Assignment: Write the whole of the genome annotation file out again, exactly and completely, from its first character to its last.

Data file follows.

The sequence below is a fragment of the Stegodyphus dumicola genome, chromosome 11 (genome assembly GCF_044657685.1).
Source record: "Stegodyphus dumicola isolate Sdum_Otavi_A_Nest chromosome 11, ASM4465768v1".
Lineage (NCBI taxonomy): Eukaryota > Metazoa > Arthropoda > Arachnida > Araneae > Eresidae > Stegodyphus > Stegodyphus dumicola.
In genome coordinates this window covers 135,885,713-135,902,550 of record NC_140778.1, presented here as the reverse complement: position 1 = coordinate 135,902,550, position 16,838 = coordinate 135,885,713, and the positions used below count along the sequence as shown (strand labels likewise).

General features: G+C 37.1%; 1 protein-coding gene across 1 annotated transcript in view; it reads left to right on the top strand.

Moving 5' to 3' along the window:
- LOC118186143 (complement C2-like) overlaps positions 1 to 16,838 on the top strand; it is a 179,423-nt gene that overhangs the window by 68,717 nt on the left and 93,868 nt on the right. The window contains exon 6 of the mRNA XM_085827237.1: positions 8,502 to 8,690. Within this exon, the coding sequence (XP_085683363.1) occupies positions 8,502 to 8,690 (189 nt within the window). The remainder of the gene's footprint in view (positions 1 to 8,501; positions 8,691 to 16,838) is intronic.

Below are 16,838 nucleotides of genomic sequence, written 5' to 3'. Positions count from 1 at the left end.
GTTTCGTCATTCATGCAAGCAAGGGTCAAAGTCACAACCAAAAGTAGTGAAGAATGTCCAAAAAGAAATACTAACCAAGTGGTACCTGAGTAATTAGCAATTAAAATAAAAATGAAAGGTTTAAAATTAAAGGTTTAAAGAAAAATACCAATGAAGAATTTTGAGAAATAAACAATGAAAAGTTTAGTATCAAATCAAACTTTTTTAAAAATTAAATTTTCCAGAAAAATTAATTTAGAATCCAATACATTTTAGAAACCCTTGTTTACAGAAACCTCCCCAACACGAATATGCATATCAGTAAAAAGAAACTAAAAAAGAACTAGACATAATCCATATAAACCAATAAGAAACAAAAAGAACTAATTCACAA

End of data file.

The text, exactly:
The sequence below is a fragment of the Stegodyphus dumicola genome, chromosome 11 (genome assembly GCF_044657685.1).
Source record: "Stegodyphus dumicola isolate Sdum_Otavi_A_Nest chromosome 11, ASM4465768v1".
Lineage (NCBI taxonomy): Eukaryota > Metazoa > Arthropoda > Arachnida > Araneae > Eresidae > Stegodyphus > Stegodyphus dumicola.
In genome coordinates this window covers 135,885,713-135,902,550 of record NC_140778.1, presented here as the reverse complement: position 1 = coordinate 135,902,550, position 16,838 = coordinate 135,885,713, and the positions used below count along the sequence as shown (strand labels likewise).

General features: G+C 37.1%; 1 protein-coding gene across 1 annotated transcript in view; it reads left to right on the top strand.

Moving 5' to 3' along the window:
- LOC118186143 (complement C2-like) overlaps positions 1 to 16,838 on the top strand; it is a 179,423-nt gene that overhangs the window by 68,717 nt on the left and 93,868 nt on the right. The window contains exon 6 of the mRNA XM_085827237.1: positions 8,502 to 8,690. Within this exon, the coding sequence (XP_085683363.1) occupies positions 8,502 to 8,690 (189 nt within the window). The remainder of the gene's footprint in view (positions 1 to 8,501; positions 8,691 to 16,838) is intronic.

Below are 16,838 nucleotides of genomic sequence, written 5' to 3'. Positions count from 1 at the left end.
GTTTCGTCATTCATGCAAGCAAGGGTCAAAGTCACAACCAAAAGTAGTGAAGAATGTCCAAAAAGAAATACTAACCAAGTGGTACCTGAGTAATTAGCAATTAAAATAAAAATGAAAGGTTTAAAATTAAAGGTTTAAAGAAAAATACCAATGAAGAATTTTGAGAAATAAACAATGAAAAGTTTAGTATCAAATCAAACTTTTTTAAAAATTAAATTTTCCAGAAAAATTAATTTAGAATCCAATACATTTTAGAAACCCTTGTTTACAGAAACCTCCCCAACACGAATATGCATATCAGTAAAAAGAAACTAAAAAAGAACTAGACATAATCCATATAAACCAATAAGAAACAAAAAGAACTAATTCACAA